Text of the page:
Abolition Geography allows us to see how her personal life has intersected with great political and social clashes. Born in 1950 in New Haven, Connecticut, she explores how the city’s main employer, the Winchester rifle company, both provided jobs for skilled Black labourers such as her father in a highly segregated era while also manufacturing arms that were used in wars of colonial and commercial expansion. Rather than simplifying these contradictions, she highlights them as a way of showing how all our lives are shaped by tectonic forces of history.
Gilmore’s youth and education coincided with the mass movements of the late 1960s and early 1970s. In the US, she says, Black liberation struggles, the anti-war counterculture and the feminist and ecological challenges to patriachal domination of people and the planet collectively suggested that a very different form of democracy was being born. This sparked furious repression by the US police and security agencies. As part of their Cointelpro counter subversive operations, the FBI planted informants and inflamed tensions between radical groups. In 1969, Gilmore’s cousin John Huggins, a Black Panther Party leader in Los Angeles, was shot and killed by members of the US Organization, a direct product of this counter-subversive strategy.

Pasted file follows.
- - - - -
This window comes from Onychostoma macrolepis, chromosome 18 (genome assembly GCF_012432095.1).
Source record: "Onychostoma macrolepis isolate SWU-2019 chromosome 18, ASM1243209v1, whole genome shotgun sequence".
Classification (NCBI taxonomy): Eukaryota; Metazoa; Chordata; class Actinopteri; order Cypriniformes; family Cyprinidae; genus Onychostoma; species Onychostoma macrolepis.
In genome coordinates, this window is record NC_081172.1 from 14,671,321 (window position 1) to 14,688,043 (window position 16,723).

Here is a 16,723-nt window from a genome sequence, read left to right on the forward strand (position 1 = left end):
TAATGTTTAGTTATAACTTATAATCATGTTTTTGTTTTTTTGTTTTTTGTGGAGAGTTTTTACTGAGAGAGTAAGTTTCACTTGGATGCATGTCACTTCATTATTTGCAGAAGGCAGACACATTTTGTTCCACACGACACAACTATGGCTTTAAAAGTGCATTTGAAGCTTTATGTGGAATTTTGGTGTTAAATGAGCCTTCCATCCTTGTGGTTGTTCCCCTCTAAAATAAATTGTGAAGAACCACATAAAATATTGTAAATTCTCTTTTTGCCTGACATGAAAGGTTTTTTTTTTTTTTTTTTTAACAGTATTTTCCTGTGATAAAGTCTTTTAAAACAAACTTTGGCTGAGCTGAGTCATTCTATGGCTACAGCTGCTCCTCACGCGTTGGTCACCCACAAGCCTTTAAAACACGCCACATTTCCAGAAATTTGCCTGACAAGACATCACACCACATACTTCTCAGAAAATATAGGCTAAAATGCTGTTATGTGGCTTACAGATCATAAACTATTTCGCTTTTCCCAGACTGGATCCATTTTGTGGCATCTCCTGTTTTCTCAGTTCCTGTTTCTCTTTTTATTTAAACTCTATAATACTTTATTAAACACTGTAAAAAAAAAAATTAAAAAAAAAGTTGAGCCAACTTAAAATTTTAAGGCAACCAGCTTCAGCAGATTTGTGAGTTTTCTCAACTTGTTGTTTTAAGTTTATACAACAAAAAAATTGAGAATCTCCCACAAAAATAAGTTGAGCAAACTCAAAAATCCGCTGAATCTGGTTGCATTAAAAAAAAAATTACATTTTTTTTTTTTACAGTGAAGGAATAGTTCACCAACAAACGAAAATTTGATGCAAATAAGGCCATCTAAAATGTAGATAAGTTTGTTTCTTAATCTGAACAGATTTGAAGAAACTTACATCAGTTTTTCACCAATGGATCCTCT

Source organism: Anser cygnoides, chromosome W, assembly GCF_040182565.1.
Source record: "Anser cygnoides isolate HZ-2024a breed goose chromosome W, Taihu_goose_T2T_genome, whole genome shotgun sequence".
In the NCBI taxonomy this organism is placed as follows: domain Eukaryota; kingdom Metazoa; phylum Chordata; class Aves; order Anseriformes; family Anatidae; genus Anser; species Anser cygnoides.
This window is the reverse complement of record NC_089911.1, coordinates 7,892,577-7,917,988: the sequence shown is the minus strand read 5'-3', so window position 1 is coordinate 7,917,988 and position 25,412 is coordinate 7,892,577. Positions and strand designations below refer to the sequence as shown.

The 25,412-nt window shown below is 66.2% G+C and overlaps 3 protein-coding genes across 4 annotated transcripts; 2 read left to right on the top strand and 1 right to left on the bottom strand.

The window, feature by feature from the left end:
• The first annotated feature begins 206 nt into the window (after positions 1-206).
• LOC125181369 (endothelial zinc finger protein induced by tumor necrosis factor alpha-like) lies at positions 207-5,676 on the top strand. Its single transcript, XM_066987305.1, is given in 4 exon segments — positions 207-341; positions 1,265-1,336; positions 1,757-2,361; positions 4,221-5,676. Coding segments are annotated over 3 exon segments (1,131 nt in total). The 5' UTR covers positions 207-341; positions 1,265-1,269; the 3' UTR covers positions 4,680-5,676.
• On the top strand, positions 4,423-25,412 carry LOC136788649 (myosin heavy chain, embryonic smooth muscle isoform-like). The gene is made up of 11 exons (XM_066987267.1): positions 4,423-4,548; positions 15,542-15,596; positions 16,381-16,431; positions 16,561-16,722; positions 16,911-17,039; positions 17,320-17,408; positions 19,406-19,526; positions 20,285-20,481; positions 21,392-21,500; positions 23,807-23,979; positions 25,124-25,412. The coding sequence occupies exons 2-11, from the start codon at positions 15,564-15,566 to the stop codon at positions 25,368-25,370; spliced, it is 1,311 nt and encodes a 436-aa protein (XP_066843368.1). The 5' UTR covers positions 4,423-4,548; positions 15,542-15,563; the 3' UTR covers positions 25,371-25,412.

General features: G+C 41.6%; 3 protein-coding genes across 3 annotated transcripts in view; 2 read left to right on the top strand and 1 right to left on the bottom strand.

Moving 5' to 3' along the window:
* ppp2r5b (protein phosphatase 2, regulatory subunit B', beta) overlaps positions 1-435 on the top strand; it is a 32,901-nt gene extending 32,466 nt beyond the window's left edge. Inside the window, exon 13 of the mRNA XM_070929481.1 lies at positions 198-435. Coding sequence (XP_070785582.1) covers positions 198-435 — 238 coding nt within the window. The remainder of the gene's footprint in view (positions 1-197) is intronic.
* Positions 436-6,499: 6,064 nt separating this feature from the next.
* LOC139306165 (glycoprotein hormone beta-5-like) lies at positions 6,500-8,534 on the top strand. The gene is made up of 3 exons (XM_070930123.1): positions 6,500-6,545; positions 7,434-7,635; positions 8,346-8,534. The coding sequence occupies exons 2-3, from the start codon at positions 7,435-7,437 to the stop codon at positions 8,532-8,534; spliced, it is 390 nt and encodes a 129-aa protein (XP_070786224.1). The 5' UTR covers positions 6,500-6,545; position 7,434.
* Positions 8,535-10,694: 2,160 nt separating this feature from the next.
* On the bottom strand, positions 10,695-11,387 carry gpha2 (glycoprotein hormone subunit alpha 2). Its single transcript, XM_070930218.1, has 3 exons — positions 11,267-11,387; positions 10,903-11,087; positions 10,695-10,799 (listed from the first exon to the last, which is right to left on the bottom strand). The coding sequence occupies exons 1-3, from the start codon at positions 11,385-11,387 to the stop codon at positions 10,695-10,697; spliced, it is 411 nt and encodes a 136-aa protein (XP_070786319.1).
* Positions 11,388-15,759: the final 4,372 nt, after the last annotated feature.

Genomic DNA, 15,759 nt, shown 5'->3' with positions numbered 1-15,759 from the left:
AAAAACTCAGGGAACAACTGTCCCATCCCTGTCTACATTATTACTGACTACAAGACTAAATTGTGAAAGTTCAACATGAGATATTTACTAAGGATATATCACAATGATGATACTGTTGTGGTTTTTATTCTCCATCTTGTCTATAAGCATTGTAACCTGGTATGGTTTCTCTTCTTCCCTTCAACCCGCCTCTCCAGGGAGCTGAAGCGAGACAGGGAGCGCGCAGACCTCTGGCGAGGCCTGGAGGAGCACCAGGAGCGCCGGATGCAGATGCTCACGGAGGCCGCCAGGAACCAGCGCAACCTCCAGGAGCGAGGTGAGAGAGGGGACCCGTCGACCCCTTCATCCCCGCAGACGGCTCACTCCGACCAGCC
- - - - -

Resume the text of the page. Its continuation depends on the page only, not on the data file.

Radicals, punks and miscreants
The backlash against the long 1960s was ultimately resolved in the form of both neoliberal economics (which included the rollback of social safety nets and collective organisations, and an increased official hostility to working people and the impoverished) and neoconservative ideology. Ronald Reagan and other leaders offered a solution that painted “decent” people as under threat from radicals, street “punks” and other miscreants.
The solution was an indefinite expansion of prisons and militarised police (such as the Los Angeles Police Department inventing the concept of special weapons and tactics units, or SWAT teams, for urban counterinsurgency in the wake of the 1965 Watts uprising ) to keep this imagined criminal underclass behind bars.
But as she conducts extensive research over the 1990s and 2000s, endlessly travelling the California highway system, she uncovers a very different picture. Instead of being driven by public safety, prisons are used for collective “social warehousing”. As deindustrialisation and rampant inequality intensify while state support and social solidarity decline, more people are pushed into the margins and work in illicit economies such as the drugs trade.
While the US prison system occasionally nets a bona fide villain, like a Jeffrey Epstein or a Joaquín “El Chapo” Guzman, far more inmates are people who fell on hard times and got into trouble with the authorities, often for non-violent and drug-related crimes and misdemeanours.
They are put into penal institutions that are effectively universities of crime, ruled by the sadism of guards and gang violence. In stark contrast to taking problems of violence and dysfunction “off the streets”, the authorities deepen them. They lock inmates, their families and communities into multigenerational cycles of conflict with the state while simultaneously preventing them from bettering their situations.